In the Q&A (one of the extras on this new DVD release) with director Nico Mastorakis there’s a brilliant moment when he asks a member of the audience: ‘What made you want to see this movie?’ and gets the reply: ‘ Because it was banned’. No truer word was spoken. Originally on the British censors video nasty hit list for its depictions of bestiality and graphic violence, Island of Death has been missing some 20-minutes of footage since its original release back in 1977.
Passed uncut last year, Island of Death has been resurrected by Arrow Video, giving video nasty aficionados a chance to finally see what was missing. To be honest, I couldn’t see what the fuss was about – especially considering the sordid stuff you can find today on the internet.
Shot on the cheap, during the off-season on the Greek island of Mykonos, with a group of English-speaking non-actors (some also appear in the Peter Cushing Greek-set travesty, The Devil’s Men), this psycho-sexual thriller follows a psychopathic British couple, Christopher and Celia, as they attempt to cleanse the island of immorality and perversion by killing anyone (in particular homosexuals, middle aged nymphomaniacs and hippies) who don’t meet their crazed ideas of purity. As an added kink, the couple photograph their murderous acts that include crucifixion, paint poisoning, hanging (from a plane wing) and being hacked to death with a mighty sword (of justice).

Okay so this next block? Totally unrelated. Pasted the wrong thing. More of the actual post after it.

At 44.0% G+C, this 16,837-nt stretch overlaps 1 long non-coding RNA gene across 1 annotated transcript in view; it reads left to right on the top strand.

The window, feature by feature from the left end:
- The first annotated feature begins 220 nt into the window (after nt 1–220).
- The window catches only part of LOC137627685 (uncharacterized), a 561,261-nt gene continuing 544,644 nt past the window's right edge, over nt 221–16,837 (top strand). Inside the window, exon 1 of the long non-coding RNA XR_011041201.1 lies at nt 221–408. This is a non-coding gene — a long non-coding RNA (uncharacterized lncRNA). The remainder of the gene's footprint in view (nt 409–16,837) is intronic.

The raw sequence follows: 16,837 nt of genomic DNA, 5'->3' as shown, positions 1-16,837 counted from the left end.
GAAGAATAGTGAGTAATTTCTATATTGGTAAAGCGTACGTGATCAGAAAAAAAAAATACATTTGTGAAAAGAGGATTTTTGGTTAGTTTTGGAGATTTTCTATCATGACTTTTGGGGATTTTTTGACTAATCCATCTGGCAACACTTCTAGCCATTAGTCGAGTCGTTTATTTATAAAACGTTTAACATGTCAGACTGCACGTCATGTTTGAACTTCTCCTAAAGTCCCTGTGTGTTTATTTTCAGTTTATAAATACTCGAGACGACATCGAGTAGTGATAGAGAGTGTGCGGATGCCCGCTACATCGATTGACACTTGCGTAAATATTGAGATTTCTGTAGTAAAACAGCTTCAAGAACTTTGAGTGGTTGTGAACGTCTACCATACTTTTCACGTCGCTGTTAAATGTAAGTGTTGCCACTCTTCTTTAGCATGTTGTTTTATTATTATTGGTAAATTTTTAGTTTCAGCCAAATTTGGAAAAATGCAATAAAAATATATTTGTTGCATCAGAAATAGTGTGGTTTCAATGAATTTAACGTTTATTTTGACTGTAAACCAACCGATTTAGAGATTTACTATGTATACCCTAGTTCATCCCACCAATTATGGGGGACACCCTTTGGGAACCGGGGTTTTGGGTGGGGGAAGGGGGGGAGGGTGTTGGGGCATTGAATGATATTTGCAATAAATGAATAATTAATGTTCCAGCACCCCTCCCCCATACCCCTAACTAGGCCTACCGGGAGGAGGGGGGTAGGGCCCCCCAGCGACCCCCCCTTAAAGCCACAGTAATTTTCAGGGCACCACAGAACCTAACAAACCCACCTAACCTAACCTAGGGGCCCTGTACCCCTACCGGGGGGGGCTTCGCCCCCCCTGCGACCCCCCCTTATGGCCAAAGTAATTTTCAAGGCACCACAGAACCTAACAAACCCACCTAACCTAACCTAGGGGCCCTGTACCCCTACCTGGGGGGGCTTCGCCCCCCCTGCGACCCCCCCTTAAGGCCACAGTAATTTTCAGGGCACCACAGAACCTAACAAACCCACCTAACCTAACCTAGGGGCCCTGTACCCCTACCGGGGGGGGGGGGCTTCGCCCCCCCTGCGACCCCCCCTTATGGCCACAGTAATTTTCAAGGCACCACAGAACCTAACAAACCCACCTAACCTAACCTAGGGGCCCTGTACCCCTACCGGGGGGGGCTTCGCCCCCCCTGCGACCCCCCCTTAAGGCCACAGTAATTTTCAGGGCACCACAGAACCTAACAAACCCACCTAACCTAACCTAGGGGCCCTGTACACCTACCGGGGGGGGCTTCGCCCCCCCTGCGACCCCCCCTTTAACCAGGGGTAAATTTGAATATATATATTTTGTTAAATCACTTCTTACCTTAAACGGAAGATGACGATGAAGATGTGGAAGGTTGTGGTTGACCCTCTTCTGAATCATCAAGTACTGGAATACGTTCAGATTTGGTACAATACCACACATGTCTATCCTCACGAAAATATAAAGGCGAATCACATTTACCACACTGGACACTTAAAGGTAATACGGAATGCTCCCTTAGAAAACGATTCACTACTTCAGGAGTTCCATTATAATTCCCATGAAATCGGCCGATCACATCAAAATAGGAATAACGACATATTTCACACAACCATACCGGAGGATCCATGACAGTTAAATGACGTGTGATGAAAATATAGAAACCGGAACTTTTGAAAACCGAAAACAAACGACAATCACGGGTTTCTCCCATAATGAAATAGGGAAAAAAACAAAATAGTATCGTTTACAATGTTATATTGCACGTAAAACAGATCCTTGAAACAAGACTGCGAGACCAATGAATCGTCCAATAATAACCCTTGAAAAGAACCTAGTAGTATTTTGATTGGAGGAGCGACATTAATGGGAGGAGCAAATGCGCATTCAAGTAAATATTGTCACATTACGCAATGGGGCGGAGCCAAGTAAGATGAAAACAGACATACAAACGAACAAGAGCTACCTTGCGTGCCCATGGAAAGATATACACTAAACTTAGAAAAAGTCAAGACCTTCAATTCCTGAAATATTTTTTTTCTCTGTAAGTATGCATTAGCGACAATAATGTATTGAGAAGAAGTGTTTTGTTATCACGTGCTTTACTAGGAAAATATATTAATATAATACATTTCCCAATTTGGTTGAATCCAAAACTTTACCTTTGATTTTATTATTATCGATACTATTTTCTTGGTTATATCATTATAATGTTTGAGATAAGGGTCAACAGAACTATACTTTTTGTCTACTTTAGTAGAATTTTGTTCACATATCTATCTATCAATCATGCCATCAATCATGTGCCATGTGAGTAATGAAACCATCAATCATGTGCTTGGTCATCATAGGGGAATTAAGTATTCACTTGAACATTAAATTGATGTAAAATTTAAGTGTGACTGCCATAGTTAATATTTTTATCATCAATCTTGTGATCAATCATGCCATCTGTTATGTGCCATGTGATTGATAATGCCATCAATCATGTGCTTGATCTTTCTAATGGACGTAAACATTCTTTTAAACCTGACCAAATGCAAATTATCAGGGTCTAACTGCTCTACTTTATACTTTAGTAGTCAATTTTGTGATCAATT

Although the film boasts depraved acts of sex and rape, both human and animal, the results are little more than what you’d expect from a sex comedy, while the gore comes across as quite tame and cartoon-like. The travelogue-like cinematography, which perfectly captures Mykonos’s picture-postcard scenery, and the incongruous hippy soundtrack only serve to make this film campier than the director ever intended. Maybe that’s why Island of Death so deserves a re-release.
As well as a brand new transfer of the film, fully uncut, the Arrow release includes a host of extras including interviews with the director, double fold-out poster, and a collector’s booklet. But my favourite is the short video in which the original folksy theme song, Destination Understanding, gets re-imagined by five bands ranging from garage punk to extreme noise